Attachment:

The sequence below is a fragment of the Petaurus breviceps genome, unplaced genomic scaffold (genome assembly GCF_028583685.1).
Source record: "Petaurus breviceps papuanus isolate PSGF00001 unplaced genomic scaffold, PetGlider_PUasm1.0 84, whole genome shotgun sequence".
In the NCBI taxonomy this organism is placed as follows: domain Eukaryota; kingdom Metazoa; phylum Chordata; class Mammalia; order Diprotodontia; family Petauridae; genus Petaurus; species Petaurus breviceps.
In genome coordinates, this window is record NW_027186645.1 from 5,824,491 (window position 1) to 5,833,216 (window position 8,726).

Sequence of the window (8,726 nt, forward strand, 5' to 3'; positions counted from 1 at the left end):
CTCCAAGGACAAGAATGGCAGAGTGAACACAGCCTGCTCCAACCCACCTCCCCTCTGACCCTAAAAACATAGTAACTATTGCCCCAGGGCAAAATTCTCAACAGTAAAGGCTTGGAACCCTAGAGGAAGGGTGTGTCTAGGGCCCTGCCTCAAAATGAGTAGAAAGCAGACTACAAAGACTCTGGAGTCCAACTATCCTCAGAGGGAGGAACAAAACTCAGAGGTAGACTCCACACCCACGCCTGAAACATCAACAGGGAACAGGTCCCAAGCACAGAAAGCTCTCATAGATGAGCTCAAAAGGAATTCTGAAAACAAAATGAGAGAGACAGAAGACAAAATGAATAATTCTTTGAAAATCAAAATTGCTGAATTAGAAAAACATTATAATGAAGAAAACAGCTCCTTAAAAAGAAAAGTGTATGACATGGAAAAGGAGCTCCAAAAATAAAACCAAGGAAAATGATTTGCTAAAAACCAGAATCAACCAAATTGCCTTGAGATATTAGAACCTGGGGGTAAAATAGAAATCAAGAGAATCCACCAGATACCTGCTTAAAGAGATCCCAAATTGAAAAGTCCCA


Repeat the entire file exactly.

The sequence below is a fragment of the Petaurus breviceps genome, unplaced genomic scaffold (genome assembly GCF_028583685.1).
Source record: "Petaurus breviceps papuanus isolate PSGF00001 unplaced genomic scaffold, PetGlider_PUasm1.0 84, whole genome shotgun sequence".
In the NCBI taxonomy this organism is placed as follows: domain Eukaryota; kingdom Metazoa; phylum Chordata; class Mammalia; order Diprotodontia; family Petauridae; genus Petaurus; species Petaurus breviceps.
In genome coordinates, this window is record NW_027186645.1 from 5,824,491 (window position 1) to 5,833,216 (window position 8,726).

Sequence of the window (8,726 nt, forward strand, 5' to 3'; positions counted from 1 at the left end):
CTCCAAGGACAAGAATGGCAGAGTGAACACAGCCTGCTCCAACCCACCTCCCCTCTGACCCTAAAAACATAGTAACTATTGCCCCAGGGCAAAATTCTCAACAGTAAAGGCTTGGAACCCTAGAGGAAGGGTGTGTCTAGGGCCCTGCCTCAAAATGAGTAGAAAGCAGACTACAAAGACTCTGGAGTCCAACTATCCTCAGAGGGAGGAACAAAACTCAGAGGTAGACTCCACACCCACGCCTGAAACATCAACAGGGAACAGGTCCCAAGCACAGAAAGCTCTCATAGATGAGCTCAAAAGGAATTCTGAAAACAAAATGAGAGAGACAGAAGACAAAATGAATAATTCTTTGAAAATCAAAATTGCTGAATTAGAAAAACATTATAATGAAGAAAACAGCTCCTTAAAAAGAAAAGTGTATGACATGGAAAAGGAGCTCCAAAAATAAAACCAAGGAAAATGATTTGCTAAAAACCAGAATCAACCAAATTGCCTTGAGATATTAGAACCTGGGGGTAAAATAGAAATCAAGAGAATCCACCAGATACCTGCTTAAAGAGATCCCAAATTGAAAAGTCCCA